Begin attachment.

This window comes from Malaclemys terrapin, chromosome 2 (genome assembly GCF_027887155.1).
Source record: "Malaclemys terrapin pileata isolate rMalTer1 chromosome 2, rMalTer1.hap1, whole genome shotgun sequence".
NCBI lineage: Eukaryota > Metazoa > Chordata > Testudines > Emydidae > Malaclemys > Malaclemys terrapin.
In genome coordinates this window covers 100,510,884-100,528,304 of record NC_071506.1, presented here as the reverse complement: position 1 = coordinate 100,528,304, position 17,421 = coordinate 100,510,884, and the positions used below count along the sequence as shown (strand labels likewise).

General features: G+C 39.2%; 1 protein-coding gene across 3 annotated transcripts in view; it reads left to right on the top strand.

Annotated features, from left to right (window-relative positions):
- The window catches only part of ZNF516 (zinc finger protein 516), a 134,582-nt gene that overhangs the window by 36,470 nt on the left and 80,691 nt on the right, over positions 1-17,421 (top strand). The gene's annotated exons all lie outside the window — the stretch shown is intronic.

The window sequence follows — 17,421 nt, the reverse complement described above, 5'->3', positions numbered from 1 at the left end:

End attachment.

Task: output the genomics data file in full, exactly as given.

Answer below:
This window comes from Malaclemys terrapin, chromosome 2 (genome assembly GCF_027887155.1).
Source record: "Malaclemys terrapin pileata isolate rMalTer1 chromosome 2, rMalTer1.hap1, whole genome shotgun sequence".
NCBI lineage: Eukaryota > Metazoa > Chordata > Testudines > Emydidae > Malaclemys > Malaclemys terrapin.
In genome coordinates this window covers 100,510,884-100,528,304 of record NC_071506.1, presented here as the reverse complement: position 1 = coordinate 100,528,304, position 17,421 = coordinate 100,510,884, and the positions used below count along the sequence as shown (strand labels likewise).

General features: G+C 39.2%; 1 protein-coding gene across 3 annotated transcripts in view; it reads left to right on the top strand.

Annotated features, from left to right (window-relative positions):
- The window catches only part of ZNF516 (zinc finger protein 516), a 134,582-nt gene that overhangs the window by 36,470 nt on the left and 80,691 nt on the right, over positions 1-17,421 (top strand). The gene's annotated exons all lie outside the window — the stretch shown is intronic.

The window sequence follows — 17,421 nt, the reverse complement described above, 5'->3', positions numbered from 1 at the left end: